Port Traffic Jam Eases, Giving Faint Hope for Inflation

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That’s how many container ships were waiting to unload at the nation’s busiest port complex on Friday—33 fewer than a month earlier and one sign of improvement in the persistent supply chain bottlenecks that are contributing to inflation.

In pre-pandemic days, there was typically between zero and one container ship waiting to unload at the ports of Los Angeles and Long Beach in Southern California, which together handle about 40% of all shipping containers coming to the U.S.

That all changed in 2020 when disruptions from the pandemic and increased demand for goods led to a floating traffic jam of ships waiting to unload. By Jan. 9 the line had swelled to a record 109 ships, according to the Marine Exchange of Southern California, a nonprofit organization that monitors shipping traffic at the ports. Since then, however, the backup has been on a downward trend, giving economists reason for some extremely guarded optimism.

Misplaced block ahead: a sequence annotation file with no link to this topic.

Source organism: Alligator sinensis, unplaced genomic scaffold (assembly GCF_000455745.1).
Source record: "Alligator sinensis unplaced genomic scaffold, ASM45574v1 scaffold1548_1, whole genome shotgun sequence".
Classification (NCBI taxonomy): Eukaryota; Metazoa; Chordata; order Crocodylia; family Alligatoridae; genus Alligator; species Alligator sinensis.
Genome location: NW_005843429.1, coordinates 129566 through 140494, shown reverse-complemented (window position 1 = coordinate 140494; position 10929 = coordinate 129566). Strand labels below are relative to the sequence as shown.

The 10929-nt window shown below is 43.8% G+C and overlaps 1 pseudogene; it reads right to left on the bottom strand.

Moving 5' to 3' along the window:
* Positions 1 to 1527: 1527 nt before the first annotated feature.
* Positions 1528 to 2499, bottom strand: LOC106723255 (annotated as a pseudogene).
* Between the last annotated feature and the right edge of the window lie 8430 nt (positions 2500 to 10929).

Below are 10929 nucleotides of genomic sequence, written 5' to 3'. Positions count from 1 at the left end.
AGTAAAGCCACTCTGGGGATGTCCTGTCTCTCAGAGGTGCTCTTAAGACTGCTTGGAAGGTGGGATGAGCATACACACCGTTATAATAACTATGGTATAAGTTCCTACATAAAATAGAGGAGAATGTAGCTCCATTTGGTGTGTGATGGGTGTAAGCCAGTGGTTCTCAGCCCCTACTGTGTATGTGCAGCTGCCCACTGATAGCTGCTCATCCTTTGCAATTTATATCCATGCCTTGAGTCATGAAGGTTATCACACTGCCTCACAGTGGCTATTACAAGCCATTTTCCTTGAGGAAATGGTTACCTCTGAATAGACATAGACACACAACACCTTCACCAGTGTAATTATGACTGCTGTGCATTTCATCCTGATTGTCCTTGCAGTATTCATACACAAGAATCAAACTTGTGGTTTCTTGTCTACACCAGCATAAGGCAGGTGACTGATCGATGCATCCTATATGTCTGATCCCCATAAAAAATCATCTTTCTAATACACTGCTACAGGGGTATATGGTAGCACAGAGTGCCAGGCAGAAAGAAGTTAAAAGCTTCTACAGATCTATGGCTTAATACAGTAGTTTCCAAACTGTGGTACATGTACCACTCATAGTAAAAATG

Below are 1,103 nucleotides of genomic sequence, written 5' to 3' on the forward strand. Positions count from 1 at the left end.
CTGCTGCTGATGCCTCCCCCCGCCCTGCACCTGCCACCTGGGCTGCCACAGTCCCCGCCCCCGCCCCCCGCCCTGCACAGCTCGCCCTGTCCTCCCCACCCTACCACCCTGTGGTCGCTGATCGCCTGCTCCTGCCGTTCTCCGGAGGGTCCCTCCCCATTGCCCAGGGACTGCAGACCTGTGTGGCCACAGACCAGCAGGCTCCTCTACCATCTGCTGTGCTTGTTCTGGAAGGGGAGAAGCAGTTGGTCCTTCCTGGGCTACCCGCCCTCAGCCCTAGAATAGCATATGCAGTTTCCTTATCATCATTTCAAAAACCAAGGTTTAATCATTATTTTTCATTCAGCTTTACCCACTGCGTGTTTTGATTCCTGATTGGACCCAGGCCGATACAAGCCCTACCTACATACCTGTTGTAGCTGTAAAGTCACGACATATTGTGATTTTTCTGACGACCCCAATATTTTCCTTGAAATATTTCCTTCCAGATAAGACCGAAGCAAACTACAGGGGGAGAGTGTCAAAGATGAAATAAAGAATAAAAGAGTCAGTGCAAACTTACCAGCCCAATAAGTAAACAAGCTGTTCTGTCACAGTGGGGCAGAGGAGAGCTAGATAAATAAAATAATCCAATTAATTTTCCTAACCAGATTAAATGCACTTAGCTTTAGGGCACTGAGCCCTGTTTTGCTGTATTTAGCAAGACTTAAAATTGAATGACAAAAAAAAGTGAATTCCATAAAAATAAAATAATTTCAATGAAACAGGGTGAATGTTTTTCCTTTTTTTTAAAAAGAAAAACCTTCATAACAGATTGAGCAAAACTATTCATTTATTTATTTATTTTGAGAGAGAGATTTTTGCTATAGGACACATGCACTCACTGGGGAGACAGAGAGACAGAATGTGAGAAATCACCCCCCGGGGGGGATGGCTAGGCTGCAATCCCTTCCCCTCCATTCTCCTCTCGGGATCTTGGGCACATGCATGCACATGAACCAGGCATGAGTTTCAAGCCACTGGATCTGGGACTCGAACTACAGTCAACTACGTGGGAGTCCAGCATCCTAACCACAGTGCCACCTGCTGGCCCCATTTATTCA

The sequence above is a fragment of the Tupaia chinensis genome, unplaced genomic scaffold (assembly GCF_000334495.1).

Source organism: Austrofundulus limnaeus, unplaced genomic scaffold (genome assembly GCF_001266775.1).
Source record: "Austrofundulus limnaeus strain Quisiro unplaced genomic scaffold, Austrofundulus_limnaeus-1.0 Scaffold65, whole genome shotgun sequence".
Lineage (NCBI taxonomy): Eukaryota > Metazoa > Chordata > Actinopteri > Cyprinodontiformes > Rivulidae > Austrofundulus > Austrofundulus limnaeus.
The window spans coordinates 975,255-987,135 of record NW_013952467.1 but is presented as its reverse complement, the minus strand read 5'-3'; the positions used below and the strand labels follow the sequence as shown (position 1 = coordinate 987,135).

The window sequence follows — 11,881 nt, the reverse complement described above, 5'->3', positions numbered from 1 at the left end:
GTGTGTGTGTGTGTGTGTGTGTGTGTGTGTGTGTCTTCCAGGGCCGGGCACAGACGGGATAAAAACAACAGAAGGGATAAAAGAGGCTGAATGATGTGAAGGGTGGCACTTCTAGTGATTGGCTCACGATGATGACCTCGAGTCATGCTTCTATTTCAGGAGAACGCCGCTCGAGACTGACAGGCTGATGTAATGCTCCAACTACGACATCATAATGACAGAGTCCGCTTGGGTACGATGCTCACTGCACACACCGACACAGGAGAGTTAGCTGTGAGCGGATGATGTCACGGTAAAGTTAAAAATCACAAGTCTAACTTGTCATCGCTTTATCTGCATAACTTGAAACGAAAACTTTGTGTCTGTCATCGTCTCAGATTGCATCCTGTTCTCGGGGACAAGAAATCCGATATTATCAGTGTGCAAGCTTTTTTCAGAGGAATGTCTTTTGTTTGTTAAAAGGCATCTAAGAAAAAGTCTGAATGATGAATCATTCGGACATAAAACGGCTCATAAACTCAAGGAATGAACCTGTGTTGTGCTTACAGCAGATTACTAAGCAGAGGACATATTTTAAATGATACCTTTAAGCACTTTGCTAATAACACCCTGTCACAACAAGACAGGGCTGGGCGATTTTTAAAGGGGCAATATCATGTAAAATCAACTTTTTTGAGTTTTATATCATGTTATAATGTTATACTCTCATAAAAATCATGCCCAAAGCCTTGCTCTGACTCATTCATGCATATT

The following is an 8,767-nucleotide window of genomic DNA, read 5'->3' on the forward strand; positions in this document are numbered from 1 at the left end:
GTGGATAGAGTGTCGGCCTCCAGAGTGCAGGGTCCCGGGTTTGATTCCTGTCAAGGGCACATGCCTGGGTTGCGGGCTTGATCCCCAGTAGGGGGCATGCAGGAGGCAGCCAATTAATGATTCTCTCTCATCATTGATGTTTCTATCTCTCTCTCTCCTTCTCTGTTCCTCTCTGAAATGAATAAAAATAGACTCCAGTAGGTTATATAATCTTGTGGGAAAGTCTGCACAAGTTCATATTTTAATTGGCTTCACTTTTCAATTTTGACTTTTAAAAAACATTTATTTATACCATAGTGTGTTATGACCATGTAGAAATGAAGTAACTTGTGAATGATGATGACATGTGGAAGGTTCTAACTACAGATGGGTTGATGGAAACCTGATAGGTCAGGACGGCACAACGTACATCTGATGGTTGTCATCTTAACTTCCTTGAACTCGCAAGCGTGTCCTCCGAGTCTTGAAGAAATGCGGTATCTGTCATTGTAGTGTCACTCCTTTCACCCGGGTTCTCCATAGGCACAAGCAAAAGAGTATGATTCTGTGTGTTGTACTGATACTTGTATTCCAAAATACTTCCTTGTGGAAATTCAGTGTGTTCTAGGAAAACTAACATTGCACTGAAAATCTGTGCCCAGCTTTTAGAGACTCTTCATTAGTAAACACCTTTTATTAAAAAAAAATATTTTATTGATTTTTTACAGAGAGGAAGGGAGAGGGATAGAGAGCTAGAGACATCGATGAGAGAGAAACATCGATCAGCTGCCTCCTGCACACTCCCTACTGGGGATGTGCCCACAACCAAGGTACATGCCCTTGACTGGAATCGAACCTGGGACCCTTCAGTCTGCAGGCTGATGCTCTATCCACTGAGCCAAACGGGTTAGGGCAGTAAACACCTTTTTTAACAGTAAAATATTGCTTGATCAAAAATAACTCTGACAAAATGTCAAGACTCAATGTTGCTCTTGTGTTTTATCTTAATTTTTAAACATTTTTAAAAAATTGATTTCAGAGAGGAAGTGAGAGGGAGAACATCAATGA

“The downtick is certainly a good sign, an indication that the light at the end of the tunnel is a bit closer,” Oren Klachkin, lead U.S. economist at Oxford Economics, said in an email. “But we’re still a long way from normal. And, I think it’s too early to tell whether congestion will continue easing.

Breaking up logjams like the one at the port complex is important, economists say. That’s because the logistical works being gummed up is a major reason for the rampant inflation we’ve been seeing lately, and the economy can’t get back to normal until the supply chain snarls are straightened out.

Part of the reason for the line getting shorter recently is that some ships are diverting to other ports, Klachkin said. However, he added, that doesn't make the downtick less meaningful.

“Businesses are finding ways to cope with delays, but there are still lots of backlogs in the system,” he said.

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Article Sources

  1. Los Angeles County Economic Development Corp. “Exports and Goods Movement - Los Angeles County Economic Development Corporation.” Accessed Feb. 14, 2022.

  2. Federal Reserve Bank of St. Louis. “Global Supply Chain Disruptions and Inflation During the COVID-19 Pandemic | St. Louis Fed.” Accessed Feb. 14, 2022.

  3. Oxford Economics. “Supply Chains Started the New Year Under Duress.” Accessed Feb. 14, 2022.